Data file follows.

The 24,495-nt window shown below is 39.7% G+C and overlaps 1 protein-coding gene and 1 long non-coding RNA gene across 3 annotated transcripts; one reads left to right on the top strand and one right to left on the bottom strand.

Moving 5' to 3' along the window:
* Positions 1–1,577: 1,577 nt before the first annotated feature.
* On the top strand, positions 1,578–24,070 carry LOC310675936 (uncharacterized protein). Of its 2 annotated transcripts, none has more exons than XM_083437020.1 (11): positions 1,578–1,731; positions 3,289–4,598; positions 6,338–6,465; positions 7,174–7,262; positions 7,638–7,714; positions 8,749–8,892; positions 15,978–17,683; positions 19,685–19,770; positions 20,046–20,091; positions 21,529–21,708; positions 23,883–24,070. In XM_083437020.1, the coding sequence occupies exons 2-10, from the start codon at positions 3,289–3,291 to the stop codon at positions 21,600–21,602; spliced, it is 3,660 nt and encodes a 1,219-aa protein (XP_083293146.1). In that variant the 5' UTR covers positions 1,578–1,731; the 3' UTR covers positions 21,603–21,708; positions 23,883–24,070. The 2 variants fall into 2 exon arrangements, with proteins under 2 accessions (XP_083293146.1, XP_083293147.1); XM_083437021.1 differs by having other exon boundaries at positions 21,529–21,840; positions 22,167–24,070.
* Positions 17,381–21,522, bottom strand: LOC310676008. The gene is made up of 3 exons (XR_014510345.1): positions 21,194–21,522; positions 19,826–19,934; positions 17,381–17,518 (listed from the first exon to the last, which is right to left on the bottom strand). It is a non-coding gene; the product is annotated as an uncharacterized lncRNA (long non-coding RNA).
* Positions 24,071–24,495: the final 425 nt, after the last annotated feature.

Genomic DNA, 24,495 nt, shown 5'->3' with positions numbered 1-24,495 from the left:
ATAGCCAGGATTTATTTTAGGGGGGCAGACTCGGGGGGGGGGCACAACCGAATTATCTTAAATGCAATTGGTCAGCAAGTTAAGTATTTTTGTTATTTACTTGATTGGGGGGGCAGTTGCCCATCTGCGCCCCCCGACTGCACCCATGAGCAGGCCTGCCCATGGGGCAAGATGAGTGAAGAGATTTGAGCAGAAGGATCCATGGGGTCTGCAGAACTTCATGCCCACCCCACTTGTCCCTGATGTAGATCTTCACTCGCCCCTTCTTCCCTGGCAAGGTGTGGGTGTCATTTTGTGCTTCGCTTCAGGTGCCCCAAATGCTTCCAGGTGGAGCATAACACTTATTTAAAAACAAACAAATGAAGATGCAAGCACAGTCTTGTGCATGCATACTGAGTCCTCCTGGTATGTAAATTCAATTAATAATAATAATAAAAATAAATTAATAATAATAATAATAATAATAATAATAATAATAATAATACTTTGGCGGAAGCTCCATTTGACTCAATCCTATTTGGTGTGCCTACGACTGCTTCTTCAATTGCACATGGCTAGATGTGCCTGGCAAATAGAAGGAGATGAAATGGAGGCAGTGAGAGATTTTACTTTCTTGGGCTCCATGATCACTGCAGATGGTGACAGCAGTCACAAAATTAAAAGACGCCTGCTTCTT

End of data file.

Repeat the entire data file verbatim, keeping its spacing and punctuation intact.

The 24,495-nt window shown below is 39.7% G+C and overlaps 1 protein-coding gene and 1 long non-coding RNA gene across 3 annotated transcripts; one reads left to right on the top strand and one right to left on the bottom strand.

Moving 5' to 3' along the window:
* Positions 1–1,577: 1,577 nt before the first annotated feature.
* On the top strand, positions 1,578–24,070 carry LOC310675936 (uncharacterized protein). Of its 2 annotated transcripts, none has more exons than XM_083437020.1 (11): positions 1,578–1,731; positions 3,289–4,598; positions 6,338–6,465; positions 7,174–7,262; positions 7,638–7,714; positions 8,749–8,892; positions 15,978–17,683; positions 19,685–19,770; positions 20,046–20,091; positions 21,529–21,708; positions 23,883–24,070. In XM_083437020.1, the coding sequence occupies exons 2-10, from the start codon at positions 3,289–3,291 to the stop codon at positions 21,600–21,602; spliced, it is 3,660 nt and encodes a 1,219-aa protein (XP_083293146.1). In that variant the 5' UTR covers positions 1,578–1,731; the 3' UTR covers positions 21,603–21,708; positions 23,883–24,070. The 2 variants fall into 2 exon arrangements, with proteins under 2 accessions (XP_083293146.1, XP_083293147.1); XM_083437021.1 differs by having other exon boundaries at positions 21,529–21,840; positions 22,167–24,070.
* Positions 17,381–21,522, bottom strand: LOC310676008. The gene is made up of 3 exons (XR_014510345.1): positions 21,194–21,522; positions 19,826–19,934; positions 17,381–17,518 (listed from the first exon to the last, which is right to left on the bottom strand). It is a non-coding gene; the product is annotated as an uncharacterized lncRNA (long non-coding RNA).
* Positions 24,071–24,495: the final 425 nt, after the last annotated feature.

Genomic DNA, 24,495 nt, shown 5'->3' with positions numbered 1-24,495 from the left:
ATAGCCAGGATTTATTTTAGGGGGGCAGACTCGGGGGGGGGGCACAACCGAATTATCTTAAATGCAATTGGTCAGCAAGTTAAGTATTTTTGTTATTTACTTGATTGGGGGGGCAGTTGCCCATCTGCGCCCCCCGACTGCACCCATGAGCAGGCCTGCCCATGGGGCAAGATGAGTGAAGAGATTTGAGCAGAAGGATCCATGGGGTCTGCAGAACTTCATGCCCACCCCACTTGTCCCTGATGTAGATCTTCACTCGCCCCTTCTTCCCTGGCAAGGTGTGGGTGTCATTTTGTGCTTCGCTTCAGGTGCCCCAAATGCTTCCAGGTGGAGCATAACACTTATTTAAAAACAAACAAATGAAGATGCAAGCACAGTCTTGTGCATGCATACTGAGTCCTCCTGGTATGTAAATTCAATTAATAATAATAATAAAAATAAATTAATAATAATAATAATAATAATAATAATAATAATAATAATACTTTGGCGGAAGCTCCATTTGACTCAATCCTATTTGGTGTGCCTACGACTGCTTCTTCAATTGCACATGGCTAGATGTGCCTGGCAAATAGAAGGAGATGAAATGGAGGCAGTGAGAGATTTTACTTTCTTGGGCTCCATGATCACTGCAGATGGTGACAGCAGTCACAAAATTAAAAGACGCCTGCTTCTT